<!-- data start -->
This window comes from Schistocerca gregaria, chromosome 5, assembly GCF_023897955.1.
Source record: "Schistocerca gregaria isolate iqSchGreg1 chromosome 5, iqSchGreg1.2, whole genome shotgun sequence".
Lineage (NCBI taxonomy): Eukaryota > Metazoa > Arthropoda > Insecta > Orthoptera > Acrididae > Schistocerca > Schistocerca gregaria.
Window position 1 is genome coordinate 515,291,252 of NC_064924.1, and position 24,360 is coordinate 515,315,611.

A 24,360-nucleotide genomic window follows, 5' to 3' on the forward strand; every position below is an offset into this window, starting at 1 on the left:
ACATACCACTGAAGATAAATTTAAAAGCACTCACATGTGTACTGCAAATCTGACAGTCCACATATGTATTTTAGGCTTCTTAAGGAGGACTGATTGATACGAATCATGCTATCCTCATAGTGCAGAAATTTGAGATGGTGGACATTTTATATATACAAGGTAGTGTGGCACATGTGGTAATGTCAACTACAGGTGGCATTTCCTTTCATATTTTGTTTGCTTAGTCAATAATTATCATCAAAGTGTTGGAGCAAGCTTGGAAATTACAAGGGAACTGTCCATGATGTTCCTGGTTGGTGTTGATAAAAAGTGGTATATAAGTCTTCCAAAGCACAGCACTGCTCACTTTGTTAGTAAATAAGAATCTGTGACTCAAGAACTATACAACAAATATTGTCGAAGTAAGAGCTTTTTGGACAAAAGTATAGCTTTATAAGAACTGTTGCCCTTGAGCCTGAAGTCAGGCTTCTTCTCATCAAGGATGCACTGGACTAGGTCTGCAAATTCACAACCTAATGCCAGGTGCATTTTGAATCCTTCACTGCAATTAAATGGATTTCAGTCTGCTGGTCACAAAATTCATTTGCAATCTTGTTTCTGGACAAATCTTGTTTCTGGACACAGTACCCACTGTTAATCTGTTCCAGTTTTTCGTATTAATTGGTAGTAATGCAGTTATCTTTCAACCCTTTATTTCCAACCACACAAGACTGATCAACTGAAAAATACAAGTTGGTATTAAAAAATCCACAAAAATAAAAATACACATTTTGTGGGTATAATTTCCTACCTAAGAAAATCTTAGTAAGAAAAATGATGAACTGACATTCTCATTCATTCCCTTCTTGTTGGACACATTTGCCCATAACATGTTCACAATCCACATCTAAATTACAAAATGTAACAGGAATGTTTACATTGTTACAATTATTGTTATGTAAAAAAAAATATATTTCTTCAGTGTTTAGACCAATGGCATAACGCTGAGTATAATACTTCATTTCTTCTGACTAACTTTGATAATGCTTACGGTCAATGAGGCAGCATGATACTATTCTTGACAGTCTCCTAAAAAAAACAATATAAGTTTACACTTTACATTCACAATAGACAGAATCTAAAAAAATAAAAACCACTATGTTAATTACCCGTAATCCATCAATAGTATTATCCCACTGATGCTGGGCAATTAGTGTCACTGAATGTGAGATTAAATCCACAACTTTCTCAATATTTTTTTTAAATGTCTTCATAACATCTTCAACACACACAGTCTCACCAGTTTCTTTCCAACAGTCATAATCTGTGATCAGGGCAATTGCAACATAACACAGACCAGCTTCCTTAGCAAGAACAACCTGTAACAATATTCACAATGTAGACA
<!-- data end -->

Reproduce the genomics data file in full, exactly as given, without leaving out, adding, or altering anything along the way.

This window comes from Schistocerca gregaria, chromosome 5, assembly GCF_023897955.1.
Source record: "Schistocerca gregaria isolate iqSchGreg1 chromosome 5, iqSchGreg1.2, whole genome shotgun sequence".
Lineage (NCBI taxonomy): Eukaryota > Metazoa > Arthropoda > Insecta > Orthoptera > Acrididae > Schistocerca > Schistocerca gregaria.
Window position 1 is genome coordinate 515,291,252 of NC_064924.1, and position 24,360 is coordinate 515,315,611.

A 24,360-nucleotide genomic window follows, 5' to 3' on the forward strand; every position below is an offset into this window, starting at 1 on the left:
ACATACCACTGAAGATAAATTTAAAAGCACTCACATGTGTACTGCAAATCTGACAGTCCACATATGTATTTTAGGCTTCTTAAGGAGGACTGATTGATACGAATCATGCTATCCTCATAGTGCAGAAATTTGAGATGGTGGACATTTTATATATACAAGGTAGTGTGGCACATGTGGTAATGTCAACTACAGGTGGCATTTCCTTTCATATTTTGTTTGCTTAGTCAATAATTATCATCAAAGTGTTGGAGCAAGCTTGGAAATTACAAGGGAACTGTCCATGATGTTCCTGGTTGGTGTTGATAAAAAGTGGTATATAAGTCTTCCAAAGCACAGCACTGCTCACTTTGTTAGTAAATAAGAATCTGTGACTCAAGAACTATACAACAAATATTGTCGAAGTAAGAGCTTTTTGGACAAAAGTATAGCTTTATAAGAACTGTTGCCCTTGAGCCTGAAGTCAGGCTTCTTCTCATCAAGGATGCACTGGACTAGGTCTGCAAATTCACAACCTAATGCCAGGTGCATTTTGAATCCTTCACTGCAATTAAATGGATTTCAGTCTGCTGGTCACAAAATTCATTTGCAATCTTGTTTCTGGACAAATCTTGTTTCTGGACACAGTACCCACTGTTAATCTGTTCCAGTTTTTCGTATTAATTGGTAGTAATGCAGTTATCTTTCAACCCTTTATTTCCAACCACACAAGACTGATCAACTGAAAAATACAAGTTGGTATTAAAAAATCCACAAAAATAAAAATACACATTTTGTGGGTATAATTTCCTACCTAAGAAAATCTTAGTAAGAAAAATGATGAACTGACATTCTCATTCATTCCCTTCTTGTTGGACACATTTGCCCATAACATGTTCACAATCCACATCTAAATTACAAAATGTAACAGGAATGTTTACATTGTTACAATTATTGTTATGTAAAAAAAAATATATTTCTTCAGTGTTTAGACCAATGGCATAACGCTGAGTATAATACTTCATTTCTTCTGACTAACTTTGATAATGCTTACGGTCAATGAGGCAGCATGATACTATTCTTGACAGTCTCCTAAAAAAAACAATATAAGTTTACACTTTACATTCACAATAGACAGAATCTAAAAAAATAAAAACCACTATGTTAATTACCCGTAATCCATCAATAGTATTATCCCACTGATGCTGGGCAATTAGTGTCACTGAATGTGAGATTAAATCCACAACTTTCTCAATATTTTTTTTAAATGTCTTCATAACATCTTCAACACACACAGTCTCACCAGTTTCTTTCCAACAGTCATAATCTGTGATCAGGGCAATTGCAACATAACACAGACCAGCTTCCTTAGCAAGAACAACCTGTAACAATATTCACAATGTAGACA